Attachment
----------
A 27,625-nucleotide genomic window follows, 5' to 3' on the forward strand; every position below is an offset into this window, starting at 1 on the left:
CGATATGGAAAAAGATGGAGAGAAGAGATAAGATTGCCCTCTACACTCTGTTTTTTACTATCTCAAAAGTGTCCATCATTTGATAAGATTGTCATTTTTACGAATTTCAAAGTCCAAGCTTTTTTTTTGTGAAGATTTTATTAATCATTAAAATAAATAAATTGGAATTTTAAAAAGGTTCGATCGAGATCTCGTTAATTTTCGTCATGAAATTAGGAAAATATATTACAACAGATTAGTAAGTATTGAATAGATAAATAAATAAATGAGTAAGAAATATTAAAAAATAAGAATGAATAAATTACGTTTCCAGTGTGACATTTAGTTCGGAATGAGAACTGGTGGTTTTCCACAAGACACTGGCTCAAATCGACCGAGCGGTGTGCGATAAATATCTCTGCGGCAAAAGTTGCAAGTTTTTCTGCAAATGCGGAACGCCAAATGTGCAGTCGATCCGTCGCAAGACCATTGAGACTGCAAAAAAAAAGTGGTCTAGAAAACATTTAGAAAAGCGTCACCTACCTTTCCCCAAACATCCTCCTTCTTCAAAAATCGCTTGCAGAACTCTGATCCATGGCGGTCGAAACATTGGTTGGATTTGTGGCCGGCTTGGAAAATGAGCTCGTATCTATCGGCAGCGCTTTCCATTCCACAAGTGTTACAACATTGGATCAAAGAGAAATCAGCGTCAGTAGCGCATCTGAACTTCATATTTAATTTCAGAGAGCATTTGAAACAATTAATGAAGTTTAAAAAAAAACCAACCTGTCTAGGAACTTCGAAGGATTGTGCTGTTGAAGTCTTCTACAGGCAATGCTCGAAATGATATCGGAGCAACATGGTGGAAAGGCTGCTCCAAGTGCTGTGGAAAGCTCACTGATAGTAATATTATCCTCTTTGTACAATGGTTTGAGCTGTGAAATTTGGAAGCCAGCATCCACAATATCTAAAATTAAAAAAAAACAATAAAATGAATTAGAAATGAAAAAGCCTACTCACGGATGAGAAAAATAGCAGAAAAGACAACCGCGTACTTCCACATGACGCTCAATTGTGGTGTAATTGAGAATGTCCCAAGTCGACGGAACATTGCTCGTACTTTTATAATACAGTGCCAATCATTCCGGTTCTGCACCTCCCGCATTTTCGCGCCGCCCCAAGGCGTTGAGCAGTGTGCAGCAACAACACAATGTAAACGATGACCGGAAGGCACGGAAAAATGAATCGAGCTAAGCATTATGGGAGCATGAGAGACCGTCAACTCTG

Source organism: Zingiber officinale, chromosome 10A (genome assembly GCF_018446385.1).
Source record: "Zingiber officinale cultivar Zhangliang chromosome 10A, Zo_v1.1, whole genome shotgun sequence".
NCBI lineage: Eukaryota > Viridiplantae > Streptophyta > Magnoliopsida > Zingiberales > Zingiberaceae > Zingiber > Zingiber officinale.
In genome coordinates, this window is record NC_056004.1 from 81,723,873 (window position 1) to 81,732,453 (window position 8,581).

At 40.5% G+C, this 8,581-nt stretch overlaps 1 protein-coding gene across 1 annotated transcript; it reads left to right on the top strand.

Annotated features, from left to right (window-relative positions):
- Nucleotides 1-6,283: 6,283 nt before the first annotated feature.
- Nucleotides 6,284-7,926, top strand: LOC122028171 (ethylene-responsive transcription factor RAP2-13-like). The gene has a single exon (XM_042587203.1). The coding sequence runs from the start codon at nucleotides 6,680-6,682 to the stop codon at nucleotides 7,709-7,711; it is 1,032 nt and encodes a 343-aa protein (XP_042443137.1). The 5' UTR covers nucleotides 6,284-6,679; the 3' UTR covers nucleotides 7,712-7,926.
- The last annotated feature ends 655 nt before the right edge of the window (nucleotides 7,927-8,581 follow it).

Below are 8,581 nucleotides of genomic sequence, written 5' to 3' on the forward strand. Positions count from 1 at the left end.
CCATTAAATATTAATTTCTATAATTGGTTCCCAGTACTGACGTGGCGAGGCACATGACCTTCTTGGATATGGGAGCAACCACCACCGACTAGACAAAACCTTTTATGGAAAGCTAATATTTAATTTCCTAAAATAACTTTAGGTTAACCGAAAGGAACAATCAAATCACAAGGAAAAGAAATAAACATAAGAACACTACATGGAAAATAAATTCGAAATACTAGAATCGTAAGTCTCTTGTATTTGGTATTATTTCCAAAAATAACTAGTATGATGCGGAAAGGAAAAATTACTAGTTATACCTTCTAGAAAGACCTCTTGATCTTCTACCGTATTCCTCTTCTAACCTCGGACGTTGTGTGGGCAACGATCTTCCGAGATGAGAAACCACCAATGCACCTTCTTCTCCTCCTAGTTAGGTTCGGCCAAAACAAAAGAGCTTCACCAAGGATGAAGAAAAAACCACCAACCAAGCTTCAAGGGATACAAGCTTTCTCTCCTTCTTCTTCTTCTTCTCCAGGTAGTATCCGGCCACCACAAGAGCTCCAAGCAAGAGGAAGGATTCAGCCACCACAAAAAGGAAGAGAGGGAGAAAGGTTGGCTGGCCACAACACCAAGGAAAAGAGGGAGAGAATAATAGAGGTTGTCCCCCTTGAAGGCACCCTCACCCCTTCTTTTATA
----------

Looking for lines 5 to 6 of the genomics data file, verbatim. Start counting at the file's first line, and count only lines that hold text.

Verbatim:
NCBI lineage: Eukaryota > Viridiplantae > Streptophyta > Magnoliopsida > Zingiberales > Zingiberaceae > Zingiber > Zingiber officinale.
In genome coordinates, this window is record NC_056004.1 from 81,723,873 (window position 1) to 81,732,453 (window position 8,581).